Shropshire Star comment: Future of manufacturing is pivotal

By Shropshire Star | Opinions | Published:

It is common knowledge that the region, as the birthplace of the Industrial Revolution, has a proud manufacturing heritage.

PPE visors being manufactured by Jaguar land Rover

And in recent years a great deal of effort has been put into making sure that manufacturing continues to play a central role in the region’s future.

Put simply, around here we have always been good at making things.

From parts for cars and aeroplanes, to chains and locks, to glass and jewellery, the list of things the region has produced over the years is endless.

Some industries have fallen by the wayside and there is understandably a push for the wider West Midlands to be at the forefront of new, greener industries. But in the wake of the coronavirus pandemic, it is crucial that we do not allow our manufacturing base to ebb away.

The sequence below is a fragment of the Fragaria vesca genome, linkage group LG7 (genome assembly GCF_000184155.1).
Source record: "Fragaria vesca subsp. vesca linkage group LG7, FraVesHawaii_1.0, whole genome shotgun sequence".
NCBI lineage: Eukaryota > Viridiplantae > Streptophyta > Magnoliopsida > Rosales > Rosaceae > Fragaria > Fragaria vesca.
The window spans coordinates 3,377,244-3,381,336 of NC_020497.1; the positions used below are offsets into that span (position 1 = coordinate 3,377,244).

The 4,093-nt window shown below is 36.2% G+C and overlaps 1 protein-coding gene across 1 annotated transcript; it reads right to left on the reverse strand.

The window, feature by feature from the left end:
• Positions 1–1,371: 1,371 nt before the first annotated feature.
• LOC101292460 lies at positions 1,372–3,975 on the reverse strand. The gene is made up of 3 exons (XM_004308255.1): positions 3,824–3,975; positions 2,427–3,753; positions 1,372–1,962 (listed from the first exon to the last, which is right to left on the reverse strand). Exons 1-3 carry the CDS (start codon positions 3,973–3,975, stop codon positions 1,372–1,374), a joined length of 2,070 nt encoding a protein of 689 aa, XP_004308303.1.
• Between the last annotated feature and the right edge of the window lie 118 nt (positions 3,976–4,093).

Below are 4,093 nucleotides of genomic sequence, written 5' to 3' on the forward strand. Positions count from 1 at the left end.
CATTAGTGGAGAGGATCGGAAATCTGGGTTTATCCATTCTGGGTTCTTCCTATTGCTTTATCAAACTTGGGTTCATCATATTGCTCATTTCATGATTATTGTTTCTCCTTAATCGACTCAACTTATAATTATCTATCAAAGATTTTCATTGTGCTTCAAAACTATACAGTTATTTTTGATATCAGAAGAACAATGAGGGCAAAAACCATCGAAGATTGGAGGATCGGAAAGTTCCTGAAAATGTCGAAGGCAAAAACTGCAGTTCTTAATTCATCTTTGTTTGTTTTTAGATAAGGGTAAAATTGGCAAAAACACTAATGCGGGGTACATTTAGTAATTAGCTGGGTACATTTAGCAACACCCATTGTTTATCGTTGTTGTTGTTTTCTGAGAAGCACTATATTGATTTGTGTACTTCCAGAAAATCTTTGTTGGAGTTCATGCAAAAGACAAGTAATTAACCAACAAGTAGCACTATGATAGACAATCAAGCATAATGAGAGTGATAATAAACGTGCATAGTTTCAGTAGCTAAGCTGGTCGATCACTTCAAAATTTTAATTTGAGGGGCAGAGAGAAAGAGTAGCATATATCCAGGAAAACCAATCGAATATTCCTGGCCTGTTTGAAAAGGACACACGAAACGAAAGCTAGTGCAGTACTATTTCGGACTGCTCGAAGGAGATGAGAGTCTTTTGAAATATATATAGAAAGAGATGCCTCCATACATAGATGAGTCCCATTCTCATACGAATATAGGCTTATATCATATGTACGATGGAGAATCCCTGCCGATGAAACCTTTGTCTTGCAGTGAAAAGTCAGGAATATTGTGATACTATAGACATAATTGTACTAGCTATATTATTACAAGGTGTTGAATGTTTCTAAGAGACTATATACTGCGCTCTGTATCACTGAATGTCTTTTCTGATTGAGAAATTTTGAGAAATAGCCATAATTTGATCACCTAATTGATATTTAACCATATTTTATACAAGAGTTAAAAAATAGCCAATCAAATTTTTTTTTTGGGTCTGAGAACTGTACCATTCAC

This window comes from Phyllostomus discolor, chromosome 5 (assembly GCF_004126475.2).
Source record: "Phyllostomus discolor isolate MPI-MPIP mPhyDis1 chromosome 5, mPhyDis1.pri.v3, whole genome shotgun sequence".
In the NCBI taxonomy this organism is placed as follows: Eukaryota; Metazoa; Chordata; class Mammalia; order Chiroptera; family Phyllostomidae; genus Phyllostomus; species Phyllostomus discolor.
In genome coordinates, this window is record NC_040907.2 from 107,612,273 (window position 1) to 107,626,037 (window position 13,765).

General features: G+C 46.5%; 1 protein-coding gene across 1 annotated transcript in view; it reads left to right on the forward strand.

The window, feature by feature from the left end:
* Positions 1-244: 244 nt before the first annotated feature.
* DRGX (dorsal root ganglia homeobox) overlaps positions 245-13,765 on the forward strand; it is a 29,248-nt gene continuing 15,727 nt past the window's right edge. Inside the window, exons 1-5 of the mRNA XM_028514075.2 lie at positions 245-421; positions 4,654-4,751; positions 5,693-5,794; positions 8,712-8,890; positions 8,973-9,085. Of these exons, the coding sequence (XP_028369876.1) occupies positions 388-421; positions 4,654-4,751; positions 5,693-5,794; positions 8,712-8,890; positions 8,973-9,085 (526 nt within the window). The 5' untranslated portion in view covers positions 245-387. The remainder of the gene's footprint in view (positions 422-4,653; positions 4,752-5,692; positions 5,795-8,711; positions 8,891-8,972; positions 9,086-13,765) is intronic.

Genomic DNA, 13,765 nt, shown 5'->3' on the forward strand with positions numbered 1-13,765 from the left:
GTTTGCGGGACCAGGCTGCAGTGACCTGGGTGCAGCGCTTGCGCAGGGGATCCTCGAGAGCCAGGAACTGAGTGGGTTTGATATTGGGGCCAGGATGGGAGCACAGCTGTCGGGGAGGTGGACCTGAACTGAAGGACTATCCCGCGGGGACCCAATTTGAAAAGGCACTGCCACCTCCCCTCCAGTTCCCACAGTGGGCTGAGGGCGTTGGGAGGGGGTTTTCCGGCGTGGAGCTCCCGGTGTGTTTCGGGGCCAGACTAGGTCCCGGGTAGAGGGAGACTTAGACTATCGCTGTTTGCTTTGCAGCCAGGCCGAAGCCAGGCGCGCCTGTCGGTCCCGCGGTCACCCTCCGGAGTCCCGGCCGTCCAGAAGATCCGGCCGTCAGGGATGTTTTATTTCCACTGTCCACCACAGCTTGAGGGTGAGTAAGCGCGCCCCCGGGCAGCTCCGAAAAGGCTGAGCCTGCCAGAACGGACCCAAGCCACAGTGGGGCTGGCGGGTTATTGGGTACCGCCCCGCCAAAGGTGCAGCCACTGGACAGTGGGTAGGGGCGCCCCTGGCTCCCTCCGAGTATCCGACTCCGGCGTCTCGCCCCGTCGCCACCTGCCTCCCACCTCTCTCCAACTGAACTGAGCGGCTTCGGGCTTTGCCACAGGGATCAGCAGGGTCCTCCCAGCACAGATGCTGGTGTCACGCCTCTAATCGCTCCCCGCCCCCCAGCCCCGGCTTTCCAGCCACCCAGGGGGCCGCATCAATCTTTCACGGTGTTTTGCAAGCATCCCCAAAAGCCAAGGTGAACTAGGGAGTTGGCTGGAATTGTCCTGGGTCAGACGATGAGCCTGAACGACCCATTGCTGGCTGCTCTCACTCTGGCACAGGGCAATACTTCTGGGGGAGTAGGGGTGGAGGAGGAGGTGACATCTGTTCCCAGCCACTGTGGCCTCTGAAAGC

Shropshire, the West Midlands and Staffordshire already have world-leading factories, such as Ricoh in Telford, JLR near Wolverhampton, Cadbury in Birmingham and JCB in Staffordshire.

Slightly more than one in 10 people are still employed in manufacturing, a figure that is significantly higher than the rest of the country.

But for the sector to survive into the future, the region desperately needs to develop a strategy that protects firms and their workers over the long term.

Let us not forget, these past few months have brought the very best out of our manufacturing firms.


We have seen local businesses excel in initiatives such as the Ventilator Challenge and the production of PPE for hospital staff and other health workers. We know the talent and efficiency is out there.

But at this moment in time it is questionable just how resilient the sector is.

Today calls have been made for a regional commission – featuring representatives from industry, academia and local government – to look at the future for manufacturing. It certainly sounds like a step in the right direction. This needs to be done, not next year or the year after, but now.

Otherwise there is a serious risk that a second wave of Covid-19 will make the task even harder.


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